But through all the challenges, there were rewards as well, and for Sybil, she was most proud of the fact that “we were able to open the libraries safely back up to limited hours in September 2020, well ahead of many of our colleagues around the province. Students had access, they could get a bus pass safely, they could borrow a computer or Wi-Fi access, or they could come in if they needed a space to work.”  Sybil remembers one student who told her if that if hadn’t been for the libraries being open, he would not have been able to continue going to school.  In addition, she recalled the accolades the teaching and learning group were receiving.  Sybil even reminded me about the amazing video the English faculty created to thank the eLearning group for all their support.  “Those moments were just so powerful, hearing from instructors over and over again. Every time I would go to an educational or senior leadership meeting, they would tell me people in CETL are rock stars.  As much as it was so hard, I think those moments showed how we, in our department, share those values and principles about delivering quality experiences, and how we have that ethic of care and empathy around the work that we do. We meet people where they’re at and help them move along. I saw that over and over and over again because everybody had a strong personal commitment to a principled and values-based approach to the work. That that’s what got us through. It wasn’t because we just were technical experts, it was because we were strong and shared that same set of values and principles about doing our work.”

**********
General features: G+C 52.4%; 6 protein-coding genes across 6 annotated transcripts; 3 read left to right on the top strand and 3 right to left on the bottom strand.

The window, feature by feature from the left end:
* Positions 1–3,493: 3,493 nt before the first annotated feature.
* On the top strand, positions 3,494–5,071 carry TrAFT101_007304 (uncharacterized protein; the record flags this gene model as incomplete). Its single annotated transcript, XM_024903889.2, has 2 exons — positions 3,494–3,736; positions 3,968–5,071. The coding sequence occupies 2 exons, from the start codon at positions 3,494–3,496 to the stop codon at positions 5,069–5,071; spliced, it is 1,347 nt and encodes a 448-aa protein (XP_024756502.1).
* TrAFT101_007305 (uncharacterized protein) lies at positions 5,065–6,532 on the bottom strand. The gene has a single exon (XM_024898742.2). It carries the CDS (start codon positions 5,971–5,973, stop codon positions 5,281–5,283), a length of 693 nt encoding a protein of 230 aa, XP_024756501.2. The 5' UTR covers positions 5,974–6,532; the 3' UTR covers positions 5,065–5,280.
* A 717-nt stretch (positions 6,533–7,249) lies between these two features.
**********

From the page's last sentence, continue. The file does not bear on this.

Sybil reflected a bit on some of the lessons learned over the past couple of years.  “When you push yourself emotionally, physically, intellectually, you realize what we are all capable of. I think so often in the ease of the day-to-day we don’t let ourselves blossom and flourish, but when you’re pushed to the edge, you see what’s possible. As hard as it was, we knew we could do it.  There is a Rumi poem that says, ‘out beyond the wrong-doing and the right-doing, there’s a field. I’ll meet you there.’ We were in that field for a good number of months, and being in that field, anything was possible.” 

Sybil has some words of advice for other leaders finding themselves in similar situations: “never underestimate the importance of clear communication and communicating in multiple ways. You need to be seen and be available and be heard.  I made up a service continuity plan in fall 2021 when Omicron was coming, because you need to know, if you have a number of people sick, what your priority service will be: this is what we stop doing and this is what we have to keep doing.  If I was to continue, I would dust off a service continuity plan every year. It could be another global pandemic, with climate change many other things could happen and it’s important to have a solid plan.”